Rooting Out the Causes of Wrongful Conviction
It's been a decade since legislation was first filed to create an "innocence commission" to investigate the causes of wrongful convictions in Texas. Although she's not the first, San Antonio Democratic Rep. Ruth Jones McClendon hopes to be the last to carry the bill. Will this sixth filing of the bill be the charm?
The proposal has morphed a bit over the years, but the goal of the bill – this session, House Bill 166 – is to create a body to review cases in which a defendant has been formally exonerated, in an attempt to discover the root causes of wrongful conviction – no small task in a state that since 1989 has seen well over 100 exonerations.
Named after the state's first posthumously exonerated inmate, who died in prison while serving out a sentence for a 1985 rape he did not commit, the proposed Timothy Cole Exoneration Review Commission would be made up of nine unpaid members appointed by the governor. Among their duties, the members would be tasked with making "thorough review or investigation of all cases in which an innocent person was convicted and exonerated" in order to determine the causes of the wrongful convictions; "ascertain errors and defects in the laws, rules, proof, and procedures applied" in prosecuting the wrongfully convicted; and consider and develop solutions to correct the errors found.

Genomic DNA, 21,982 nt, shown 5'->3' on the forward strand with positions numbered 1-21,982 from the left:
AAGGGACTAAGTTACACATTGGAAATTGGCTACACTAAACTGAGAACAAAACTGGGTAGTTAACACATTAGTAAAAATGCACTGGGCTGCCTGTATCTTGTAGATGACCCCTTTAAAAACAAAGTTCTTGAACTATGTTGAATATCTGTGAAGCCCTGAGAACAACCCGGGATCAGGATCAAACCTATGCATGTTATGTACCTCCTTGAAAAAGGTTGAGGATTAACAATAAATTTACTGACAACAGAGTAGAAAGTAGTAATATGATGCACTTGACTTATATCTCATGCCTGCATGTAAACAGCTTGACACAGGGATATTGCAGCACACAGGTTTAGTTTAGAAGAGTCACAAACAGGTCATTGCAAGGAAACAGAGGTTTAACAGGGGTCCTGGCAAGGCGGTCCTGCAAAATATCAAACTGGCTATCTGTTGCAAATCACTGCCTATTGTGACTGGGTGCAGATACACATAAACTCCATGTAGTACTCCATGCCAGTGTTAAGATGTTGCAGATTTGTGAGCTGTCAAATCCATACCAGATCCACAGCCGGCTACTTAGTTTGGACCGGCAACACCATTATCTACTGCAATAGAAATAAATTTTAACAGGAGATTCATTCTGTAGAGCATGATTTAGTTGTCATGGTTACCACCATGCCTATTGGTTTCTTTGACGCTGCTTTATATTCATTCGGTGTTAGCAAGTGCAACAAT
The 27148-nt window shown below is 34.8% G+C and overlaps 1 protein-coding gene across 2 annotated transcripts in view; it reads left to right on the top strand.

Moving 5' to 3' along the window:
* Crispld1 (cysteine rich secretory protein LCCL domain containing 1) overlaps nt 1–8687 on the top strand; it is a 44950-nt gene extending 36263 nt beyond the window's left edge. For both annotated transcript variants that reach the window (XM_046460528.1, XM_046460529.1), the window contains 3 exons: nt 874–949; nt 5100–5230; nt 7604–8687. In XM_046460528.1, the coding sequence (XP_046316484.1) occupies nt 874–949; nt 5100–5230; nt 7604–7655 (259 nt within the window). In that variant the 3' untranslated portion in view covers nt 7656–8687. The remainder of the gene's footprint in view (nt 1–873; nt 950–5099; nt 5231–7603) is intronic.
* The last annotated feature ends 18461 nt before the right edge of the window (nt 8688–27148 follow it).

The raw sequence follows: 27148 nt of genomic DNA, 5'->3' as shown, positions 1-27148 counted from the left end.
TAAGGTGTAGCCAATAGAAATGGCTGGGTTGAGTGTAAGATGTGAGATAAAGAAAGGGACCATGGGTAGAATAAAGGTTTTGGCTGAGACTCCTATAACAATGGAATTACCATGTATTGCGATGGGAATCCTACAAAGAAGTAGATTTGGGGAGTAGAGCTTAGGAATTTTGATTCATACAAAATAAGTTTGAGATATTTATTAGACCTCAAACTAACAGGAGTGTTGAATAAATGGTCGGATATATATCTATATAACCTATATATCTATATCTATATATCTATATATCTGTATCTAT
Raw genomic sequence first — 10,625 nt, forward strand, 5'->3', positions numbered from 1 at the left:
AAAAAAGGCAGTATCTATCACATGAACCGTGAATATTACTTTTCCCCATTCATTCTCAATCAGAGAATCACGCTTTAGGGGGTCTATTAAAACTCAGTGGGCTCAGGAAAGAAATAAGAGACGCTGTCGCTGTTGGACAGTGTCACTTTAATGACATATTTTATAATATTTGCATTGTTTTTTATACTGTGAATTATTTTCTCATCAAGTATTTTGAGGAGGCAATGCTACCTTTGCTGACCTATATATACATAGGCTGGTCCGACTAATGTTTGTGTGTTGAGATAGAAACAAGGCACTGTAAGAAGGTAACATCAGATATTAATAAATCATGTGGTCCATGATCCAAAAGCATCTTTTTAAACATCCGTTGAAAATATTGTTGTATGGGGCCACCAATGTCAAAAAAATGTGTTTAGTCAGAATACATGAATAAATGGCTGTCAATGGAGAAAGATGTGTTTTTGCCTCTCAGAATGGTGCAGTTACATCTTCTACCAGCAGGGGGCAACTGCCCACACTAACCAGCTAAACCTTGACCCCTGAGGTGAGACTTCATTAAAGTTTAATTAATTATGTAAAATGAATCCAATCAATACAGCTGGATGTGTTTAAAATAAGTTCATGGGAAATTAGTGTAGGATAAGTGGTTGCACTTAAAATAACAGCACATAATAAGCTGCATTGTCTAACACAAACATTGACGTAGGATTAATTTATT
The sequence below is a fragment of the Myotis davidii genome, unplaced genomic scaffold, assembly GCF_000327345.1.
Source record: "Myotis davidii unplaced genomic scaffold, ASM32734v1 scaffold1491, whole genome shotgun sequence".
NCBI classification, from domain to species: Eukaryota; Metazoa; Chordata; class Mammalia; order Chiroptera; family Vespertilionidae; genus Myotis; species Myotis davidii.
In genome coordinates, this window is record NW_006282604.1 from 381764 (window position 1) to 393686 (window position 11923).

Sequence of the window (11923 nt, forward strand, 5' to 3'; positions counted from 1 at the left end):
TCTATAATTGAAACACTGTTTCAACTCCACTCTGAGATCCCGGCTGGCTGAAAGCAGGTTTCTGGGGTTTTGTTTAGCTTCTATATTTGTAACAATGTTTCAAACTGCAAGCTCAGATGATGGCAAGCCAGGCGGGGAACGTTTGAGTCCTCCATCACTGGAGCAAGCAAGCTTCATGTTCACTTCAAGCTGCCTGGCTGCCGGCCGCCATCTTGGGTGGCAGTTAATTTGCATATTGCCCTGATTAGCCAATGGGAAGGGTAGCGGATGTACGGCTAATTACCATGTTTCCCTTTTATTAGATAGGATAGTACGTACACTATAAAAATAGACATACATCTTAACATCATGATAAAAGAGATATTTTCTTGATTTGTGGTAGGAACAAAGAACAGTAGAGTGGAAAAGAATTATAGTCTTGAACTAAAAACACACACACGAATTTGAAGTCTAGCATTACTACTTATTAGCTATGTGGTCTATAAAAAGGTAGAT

For sure, the job would involve some heavy lifting – in addition to reviewing each exoneration, the commission would be tasked with reviewing every writ of habeas corpus filed with the Court of Criminal Appeals (roughly 3,000 each year, McClendon noted) to identify any ethical violations or issues of misconduct at the hands of attorneys or judges, and to report those violations to the appropriate state agencies – but McClendon told the House Criminal Jurisprudence Committee on March 5 that the state owes it to Texas exonerees to work to prevent future miscarriages of justice. "Whenever we convict someone based on invalid evidence … we waste public funds on the prosecution and incarceration of a person who is not responsible for the crime," she told the committee.
Among those testifying in favor of the bill were a handful of exonerees – most had been victims of misidentification by eyewitnesses (the single largest known cause of wrongful conviction), some in cases where the real perpetrators remain unidentified. "Our state does not need bragging rights for being the number one state in the nation for convicting innocent persons," McClendon noted, "but that's where we are right now."
At issue in part is that there is no one group or body currently tasked with identifying the causes of wrongful conviction, testified Kathryn Kase, executive director of the Texas Defender Service. Appellate courts can only address issues brought to them, for example, and only in cases that are appealed. Anthony Graves, she noted, who spent a dozen years on death row as part of the nearly two decades that he was locked up for a multiple murder he didn't commit, was finally freed based on the state's failure to disclose exculpatory evidence (a so-called Brady violation), but there are plenty of other errors in his case that have never been vetted. The criminal justice system is "large, complicated and expensive," she said, and "we owe it to the public to investigate" when things go wrong – akin to the National Traffic Safety Board, which investigates airline or other transportation-related accidents. "Public safety," she said, "is equally [as] important" as transportation.